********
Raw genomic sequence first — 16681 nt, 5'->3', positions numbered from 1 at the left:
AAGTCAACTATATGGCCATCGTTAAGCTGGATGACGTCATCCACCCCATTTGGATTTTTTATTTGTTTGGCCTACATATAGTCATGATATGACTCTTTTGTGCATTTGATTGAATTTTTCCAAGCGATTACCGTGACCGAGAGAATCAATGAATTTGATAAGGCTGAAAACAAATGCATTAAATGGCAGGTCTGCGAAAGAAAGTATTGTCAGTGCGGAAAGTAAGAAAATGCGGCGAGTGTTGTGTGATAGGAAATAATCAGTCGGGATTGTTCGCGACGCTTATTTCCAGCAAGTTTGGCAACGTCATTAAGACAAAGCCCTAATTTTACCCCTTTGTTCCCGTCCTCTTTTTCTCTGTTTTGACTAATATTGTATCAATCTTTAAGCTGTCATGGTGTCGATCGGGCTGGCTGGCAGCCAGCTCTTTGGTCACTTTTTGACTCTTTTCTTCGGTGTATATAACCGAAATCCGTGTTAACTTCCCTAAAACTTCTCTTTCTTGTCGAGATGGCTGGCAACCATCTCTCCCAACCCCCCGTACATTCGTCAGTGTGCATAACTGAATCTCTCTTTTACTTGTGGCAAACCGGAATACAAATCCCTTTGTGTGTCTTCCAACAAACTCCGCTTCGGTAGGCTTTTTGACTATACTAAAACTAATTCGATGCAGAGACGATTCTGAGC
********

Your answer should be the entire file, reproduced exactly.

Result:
Raw genomic sequence first — 16681 nt, 5'->3', positions numbered from 1 at the left:
AAGTCAACTATATGGCCATCGTTAAGCTGGATGACGTCATCCACCCCATTTGGATTTTTTATTTGTTTGGCCTACATATAGTCATGATATGACTCTTTTGTGCATTTGATTGAATTTTTCCAAGCGATTACCGTGACCGAGAGAATCAATGAATTTGATAAGGCTGAAAACAAATGCATTAAATGGCAGGTCTGCGAAAGAAAGTATTGTCAGTGCGGAAAGTAAGAAAATGCGGCGAGTGTTGTGTGATAGGAAATAATCAGTCGGGATTGTTCGCGACGCTTATTTCCAGCAAGTTTGGCAACGTCATTAAGACAAAGCCCTAATTTTACCCCTTTGTTCCCGTCCTCTTTTTCTCTGTTTTGACTAATATTGTATCAATCTTTAAGCTGTCATGGTGTCGATCGGGCTGGCTGGCAGCCAGCTCTTTGGTCACTTTTTGACTCTTTTCTTCGGTGTATATAACCGAAATCCGTGTTAACTTCCCTAAAACTTCTCTTTCTTGTCGAGATGGCTGGCAACCATCTCTCCCAACCCCCCGTACATTCGTCAGTGTGCATAACTGAATCTCTCTTTTACTTGTGGCAAACCGGAATACAAATCCCTTTGTGTGTCTTCCAACAAACTCCGCTTCGGTAGGCTTTTTGACTATACTAAAACTAATTCGATGCAGAGACGATTCTGAGC